The rear sides of our van were protected by a halfheight plastic load lining, and there was also plastic covering for the floor. Six floor-mounted load lashing points offer some load restraint for the 555kg maximum payload, which takes into account the weight of a driver and a 100% full tank of fuel. The long-wheelbase Citan weighs in at 1,395kg with a maximum GVVV of 1,950kg.
Our test van came fitted with parking sensors, which are part of the Driver's Package (£1,222) that also includes electric mirrors, centre armrest with stowage compartment and air conditioning.
On the road The decision to buy a Citan over an equivalent Kangoo might hinge on any number of reasons, such as the Mercedes dealer network, the brand's reputation for reliability or simply the kudos of arriving in a Mercedes rather than a Renault. But you'll not just be getting a rebadged Kangoo: there is a real difference in the way the two vans perform on the road. The engine in the Citan, for example, is the same as the Kangoo. It produces 89hp at 4,000rpm and maximum torque of 200Nm between 1,750rpm and 3,000rpm, but Mercedes has tinkered with the engine management system to differentiate the Citan. the low rolling resistance tyres aiding motorway consumption and stop/start contributing to the best result we've seen so far over our city route. For the time being, it is advantage Mercedes, but Renault will undoubtedly return fire with the new Kangoo, due this summer, and we expect both to be on a par.
Our test vehicle came equipped with a five-speed gearbox that slides sweetly through the gate and is shared with the Kangoo. A sixth ratio might have seen economy improve further, but cruising at 70mph in fifth gear sees a moderately comfortable 2,679rpm engine speed, ensuring a motorway journey is possible in relative peace. A noise test of the Citan's cabin revealed little in the way of surprises, with the readouts matching the Kangoo at almost every speed. We did notice that the 195/65 R15 Michelin Energy Saver tyres produced a fair amount of noise over certain road surfaces.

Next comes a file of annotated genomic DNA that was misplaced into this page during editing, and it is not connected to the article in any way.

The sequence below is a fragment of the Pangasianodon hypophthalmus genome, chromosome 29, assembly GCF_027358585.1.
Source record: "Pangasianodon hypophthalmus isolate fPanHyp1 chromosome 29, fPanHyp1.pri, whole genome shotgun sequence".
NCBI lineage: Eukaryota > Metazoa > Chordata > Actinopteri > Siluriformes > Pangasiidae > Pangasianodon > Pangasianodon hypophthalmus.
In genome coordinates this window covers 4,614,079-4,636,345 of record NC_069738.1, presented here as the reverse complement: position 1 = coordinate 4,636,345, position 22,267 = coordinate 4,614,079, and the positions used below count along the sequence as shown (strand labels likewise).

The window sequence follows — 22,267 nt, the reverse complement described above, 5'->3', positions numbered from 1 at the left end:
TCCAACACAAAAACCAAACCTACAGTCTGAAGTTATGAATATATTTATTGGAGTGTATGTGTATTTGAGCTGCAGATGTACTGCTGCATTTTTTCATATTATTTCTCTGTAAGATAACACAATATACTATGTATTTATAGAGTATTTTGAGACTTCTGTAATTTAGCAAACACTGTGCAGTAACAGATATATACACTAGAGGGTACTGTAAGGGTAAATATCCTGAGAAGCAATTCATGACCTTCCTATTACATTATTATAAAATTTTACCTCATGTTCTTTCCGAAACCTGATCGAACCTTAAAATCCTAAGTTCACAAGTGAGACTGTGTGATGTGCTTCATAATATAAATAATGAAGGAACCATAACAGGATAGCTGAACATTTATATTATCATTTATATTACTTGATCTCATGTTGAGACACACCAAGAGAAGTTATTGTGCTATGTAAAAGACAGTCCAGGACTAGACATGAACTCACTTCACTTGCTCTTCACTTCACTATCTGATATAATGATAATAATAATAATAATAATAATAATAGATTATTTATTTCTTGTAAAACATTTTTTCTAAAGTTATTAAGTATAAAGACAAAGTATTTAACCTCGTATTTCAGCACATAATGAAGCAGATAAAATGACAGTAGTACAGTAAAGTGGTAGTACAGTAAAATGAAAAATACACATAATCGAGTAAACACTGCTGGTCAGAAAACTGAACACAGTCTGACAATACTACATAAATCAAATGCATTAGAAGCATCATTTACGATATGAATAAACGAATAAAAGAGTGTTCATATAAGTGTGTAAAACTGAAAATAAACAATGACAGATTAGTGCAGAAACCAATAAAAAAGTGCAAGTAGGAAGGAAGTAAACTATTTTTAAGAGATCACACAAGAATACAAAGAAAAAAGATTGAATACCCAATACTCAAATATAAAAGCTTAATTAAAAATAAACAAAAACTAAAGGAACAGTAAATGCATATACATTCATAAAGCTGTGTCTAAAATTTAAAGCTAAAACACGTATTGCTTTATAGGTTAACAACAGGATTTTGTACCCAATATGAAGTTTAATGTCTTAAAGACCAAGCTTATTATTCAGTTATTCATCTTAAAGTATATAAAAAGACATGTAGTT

Safety, security, equipment and value Mercedes prides itself on its safety innovations, and the Citan is full of the usual initials — Adaptive ESP, ABS, ASR (acceleration skid control) and BAS (brake assist). Disappointingly, though, the Citan's Euro NCAP score failed to live up to the mark, with a Kombi version receiving a three-star rating from the arbiters of European safety.
Nevertheless, it gets a driver's airbag as standard as well as a speed limiter and cruise control. Options fitted to our test vehicle include the aforementioned driver's package, and the appearance package (£686), which includes 15in alloy wheels, and body-coloured bumpers, mirrors and trim. An upgrade to larger 16in alloy wheels is available for £294.
On the whole, the Citan is well catered for. As with the Kangoo, which has long enjoyed a good range of add-ons, the Citan driver is not left wanting. Standard equipment includes a comprehensive trip computer, MP3 radio and Bluetooth connectivity. Importantly for a van that lacks any real storage solutions, the Citan also gets an overhead shelf — adding much-needed space to accompany the deep but narrow storage in the armrest and slender door pockets. •